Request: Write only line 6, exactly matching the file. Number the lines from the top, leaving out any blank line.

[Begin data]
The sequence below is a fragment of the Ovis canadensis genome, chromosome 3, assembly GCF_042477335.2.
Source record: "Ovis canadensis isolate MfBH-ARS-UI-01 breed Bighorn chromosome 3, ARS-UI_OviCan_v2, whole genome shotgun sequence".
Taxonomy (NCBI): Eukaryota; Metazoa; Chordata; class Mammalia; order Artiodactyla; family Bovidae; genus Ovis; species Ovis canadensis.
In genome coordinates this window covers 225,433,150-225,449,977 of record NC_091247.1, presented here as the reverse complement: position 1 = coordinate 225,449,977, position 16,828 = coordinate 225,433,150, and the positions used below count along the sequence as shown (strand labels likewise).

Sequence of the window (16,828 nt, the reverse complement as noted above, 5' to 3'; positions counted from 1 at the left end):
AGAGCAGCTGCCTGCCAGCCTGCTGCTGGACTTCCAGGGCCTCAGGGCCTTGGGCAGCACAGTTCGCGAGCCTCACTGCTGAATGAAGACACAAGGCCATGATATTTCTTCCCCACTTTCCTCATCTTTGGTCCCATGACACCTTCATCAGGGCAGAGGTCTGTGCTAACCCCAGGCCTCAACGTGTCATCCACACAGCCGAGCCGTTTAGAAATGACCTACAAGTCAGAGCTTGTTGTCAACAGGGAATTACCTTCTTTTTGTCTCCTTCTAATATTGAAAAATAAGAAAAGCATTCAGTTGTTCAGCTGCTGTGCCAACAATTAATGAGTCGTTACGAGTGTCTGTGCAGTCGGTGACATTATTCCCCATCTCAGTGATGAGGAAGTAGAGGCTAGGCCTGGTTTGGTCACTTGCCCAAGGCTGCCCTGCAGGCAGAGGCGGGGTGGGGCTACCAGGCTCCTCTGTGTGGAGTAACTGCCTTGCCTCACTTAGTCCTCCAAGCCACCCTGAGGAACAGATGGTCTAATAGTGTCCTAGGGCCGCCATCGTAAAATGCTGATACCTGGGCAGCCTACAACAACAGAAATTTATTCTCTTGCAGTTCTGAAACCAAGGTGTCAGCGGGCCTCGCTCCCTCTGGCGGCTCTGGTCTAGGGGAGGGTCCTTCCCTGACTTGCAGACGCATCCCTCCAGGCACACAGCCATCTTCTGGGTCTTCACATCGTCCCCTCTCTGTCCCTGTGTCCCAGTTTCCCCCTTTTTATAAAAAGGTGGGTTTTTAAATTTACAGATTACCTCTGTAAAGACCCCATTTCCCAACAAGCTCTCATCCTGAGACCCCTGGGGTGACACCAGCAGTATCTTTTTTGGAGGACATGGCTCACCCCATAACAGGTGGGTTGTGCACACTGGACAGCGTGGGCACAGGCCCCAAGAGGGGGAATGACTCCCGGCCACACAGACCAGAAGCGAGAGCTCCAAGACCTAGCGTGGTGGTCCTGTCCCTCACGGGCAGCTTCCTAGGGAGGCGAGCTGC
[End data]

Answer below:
AGAGCAGCTGCCTGCCAGCCTGCTGCTGGACTTCCAGGGCCTCAGGGCCTTGGGCAGCACAGTTCGCGAGCCTCACTGCTGAATGAAGACACAAGGCCATGATATTTCTTCCCCACTTTCCTCATCTTTGGTCCCATGACACCTTCATCAGGGCAGAGGTCTGTGCTAACCCCAGGCCTCAACGTGTCATCCACACAGCCGAGCCGTTTAGAAATGACCTACAAGTCAGAGCTTGTTGTCAACAGGGAATTACCTTCTTTTTGTCTCCTTCTAATATTGAAAAATAAGAAAAGCATTCAGTTGTTCAGCTGCTGTGCCAACAATTAATGAGTCGTTACGAGTGTCTGTGCAGTCGGTGACATTATTCCCCATCTCAGTGATGAGGAAGTAGAGGCTAGGCCTGGTTTGGTCACTTGCCCAAGGCTGCCCTGCAGGCAGAGGCGGGGTGGGGCTACCAGGCTCCTCTGTGTGGAGTAACTGCCTTGCCTCACTTAGTCCTCCAAGCCACCCTGAGGAACAGATGGTCTAATAGTGTCCTAGGGCCGCCATCGTAAAATGCTGATACCTGGGCAGCCTACAACAACAGAAATTTATTCTCTTGCAGTTCTGAAACCAAGGTGTCAGCGGGCCTCGCTCCCTCTGGCGGCTCTGGTCTAGGGGAGGGTCCTTCCCTGACTTGCAGACGCATCCCTCCAGGCACACAGCCATCTTCTGGGTCTTCACATCGTCCCCTCTCTGTCCCTGTGTCCCAGTTTCCCCCTTTTTATAAAAAGGTGGGTTTTTAAATTTACAGATTACCTCTGTAAAGACCCCATTTCCCAACAAGCTCTCATCCTGAGACCCCTGGGGTGACACCAGCAGTATCTTTTTTGGAGGACATGGCTCACCCCATAACAGGTGGGTTGTGCACACTGGACAGCGTGGGCACAGGCCCCAAGAGGGGGAATGACTCCCGGCCACACAGACCAGAAGCGAGAGCTCCAAGACCTAGCGTGGTGGTCCTGTCCCTCACGGGCAGCTTCCTAGGGAGGCGAGCTGC